Via Istanbul: Turkish Airlines Business Class KUL-IST / IST-KUL
I’d mentioned in my previous post that, due to a combination of bad luck and sub-par planning, I had been idling at Kuala Lumpur International Airport for about 12h after having woken much earlier in the morning than I am usually used to. Despite improvements in recent years, KLIA is still not a particularly interesting place for a stopover (spoilt Singaporean that I am). Rather grumpy and tired, I was rather looking forward to finally getting some rest on the lie-flat business class seats on the Turkish Airlines A330 that would be bringing us into Istanbul.
(Image from Turkish Airlines website)
Upon boarding the plane, I was relieved to note that the seat looked reasonably comfortable and that the official publicity pictures were not, in fact, a pack of lies.
Being set up in the 2-2-2 configuration, there’s not that much privacy for the solo traveller, though it was perfectly fine for a party of two. The ottoman area in front of the seat allows for efficient storage with quick access (e.g. if you want to grab your tablets or computers). I was especially pleased with the amount of legroom available.
Slippers were provided, but they’re rather flimsy and typical hotel-style disposables; not really worth keeping. They had provided an initial set of Turkish-branded headsets at our seats, but later started distributing an alternative set of noise-cancelling Denon headphones that were noticeably superior in quality (and comfort), at the same time highlighting that they would be collecting back the new headsets before the end of the flight.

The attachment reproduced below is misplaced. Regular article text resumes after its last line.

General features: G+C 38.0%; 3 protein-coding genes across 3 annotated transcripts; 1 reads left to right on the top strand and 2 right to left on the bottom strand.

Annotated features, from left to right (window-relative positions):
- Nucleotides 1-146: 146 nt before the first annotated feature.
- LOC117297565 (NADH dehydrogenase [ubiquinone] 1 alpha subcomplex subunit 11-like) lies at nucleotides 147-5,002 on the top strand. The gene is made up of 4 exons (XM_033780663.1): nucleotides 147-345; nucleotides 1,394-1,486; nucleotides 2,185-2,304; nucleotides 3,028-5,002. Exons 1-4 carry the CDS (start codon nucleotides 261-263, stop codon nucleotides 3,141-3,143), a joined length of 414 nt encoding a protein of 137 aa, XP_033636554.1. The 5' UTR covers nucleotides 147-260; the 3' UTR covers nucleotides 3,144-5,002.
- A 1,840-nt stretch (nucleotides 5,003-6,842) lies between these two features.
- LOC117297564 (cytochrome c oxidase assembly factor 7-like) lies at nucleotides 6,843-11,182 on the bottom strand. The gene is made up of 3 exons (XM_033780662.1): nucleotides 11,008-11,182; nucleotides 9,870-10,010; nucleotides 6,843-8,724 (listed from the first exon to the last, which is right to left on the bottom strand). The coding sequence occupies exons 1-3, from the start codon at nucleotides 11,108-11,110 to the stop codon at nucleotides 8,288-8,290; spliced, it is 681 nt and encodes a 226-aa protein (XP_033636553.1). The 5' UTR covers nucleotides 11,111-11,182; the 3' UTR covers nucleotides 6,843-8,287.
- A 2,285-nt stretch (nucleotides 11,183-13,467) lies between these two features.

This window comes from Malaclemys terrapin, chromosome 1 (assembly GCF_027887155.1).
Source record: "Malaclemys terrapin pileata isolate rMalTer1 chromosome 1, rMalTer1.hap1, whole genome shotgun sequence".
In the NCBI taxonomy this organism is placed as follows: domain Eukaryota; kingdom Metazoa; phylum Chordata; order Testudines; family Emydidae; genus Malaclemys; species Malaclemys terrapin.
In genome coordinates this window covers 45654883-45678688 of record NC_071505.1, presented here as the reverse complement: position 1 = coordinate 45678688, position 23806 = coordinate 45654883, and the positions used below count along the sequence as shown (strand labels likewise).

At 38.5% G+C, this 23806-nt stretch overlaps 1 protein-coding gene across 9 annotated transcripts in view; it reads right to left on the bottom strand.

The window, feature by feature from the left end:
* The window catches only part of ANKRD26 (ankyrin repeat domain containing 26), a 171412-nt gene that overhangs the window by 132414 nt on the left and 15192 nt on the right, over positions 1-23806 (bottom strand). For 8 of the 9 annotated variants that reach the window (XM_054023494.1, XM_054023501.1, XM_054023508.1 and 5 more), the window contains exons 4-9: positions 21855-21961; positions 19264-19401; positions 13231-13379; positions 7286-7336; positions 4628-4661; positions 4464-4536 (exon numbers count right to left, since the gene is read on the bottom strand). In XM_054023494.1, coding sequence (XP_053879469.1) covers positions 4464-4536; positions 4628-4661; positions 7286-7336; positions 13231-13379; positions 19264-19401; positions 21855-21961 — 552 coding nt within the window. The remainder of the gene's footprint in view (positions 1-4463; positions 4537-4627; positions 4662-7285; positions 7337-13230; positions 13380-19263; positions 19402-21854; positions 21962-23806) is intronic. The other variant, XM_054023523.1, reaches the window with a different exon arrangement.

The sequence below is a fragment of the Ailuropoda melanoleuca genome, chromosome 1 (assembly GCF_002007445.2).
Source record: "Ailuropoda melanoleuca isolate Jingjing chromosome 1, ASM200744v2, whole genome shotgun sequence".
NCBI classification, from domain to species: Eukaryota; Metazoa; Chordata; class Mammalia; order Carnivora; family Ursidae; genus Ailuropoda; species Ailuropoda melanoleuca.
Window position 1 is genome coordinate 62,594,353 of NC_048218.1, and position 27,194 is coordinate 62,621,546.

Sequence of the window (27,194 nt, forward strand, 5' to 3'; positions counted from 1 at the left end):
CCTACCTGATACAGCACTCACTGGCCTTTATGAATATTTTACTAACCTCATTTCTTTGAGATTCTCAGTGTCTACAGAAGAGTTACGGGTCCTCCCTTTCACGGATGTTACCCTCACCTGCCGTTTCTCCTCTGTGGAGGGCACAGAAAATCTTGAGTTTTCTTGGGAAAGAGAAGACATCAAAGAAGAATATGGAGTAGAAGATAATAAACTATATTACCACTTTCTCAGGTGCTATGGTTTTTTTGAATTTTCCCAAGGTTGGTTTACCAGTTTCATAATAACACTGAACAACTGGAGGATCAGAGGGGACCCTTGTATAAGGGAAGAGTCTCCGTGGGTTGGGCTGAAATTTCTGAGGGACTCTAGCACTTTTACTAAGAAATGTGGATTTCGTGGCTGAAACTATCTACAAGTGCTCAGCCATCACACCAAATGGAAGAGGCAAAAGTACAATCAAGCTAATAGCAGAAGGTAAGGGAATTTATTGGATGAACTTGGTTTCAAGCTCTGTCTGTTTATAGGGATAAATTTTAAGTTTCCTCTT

My guess is that they are still in the process of transition and were perhaps even still testing the new equipment, although since we weren’t asked about our experience at all, I guess they weren’t seeking customer opinion on the headsets.
Not too long after taking off, they also started asking passengers if we’d wanted bedding fitted onto our sheets. I thought it rather odd timing, given that we hadn’t eaten yet, but I suppose that’s just part of their workflow.
I didn’t think the extra layer made that much of a difference to comfort levels, but since I didn’t try sleeping without it on I guess I can’t really say for sure.
Amenity Kit, KUL-IST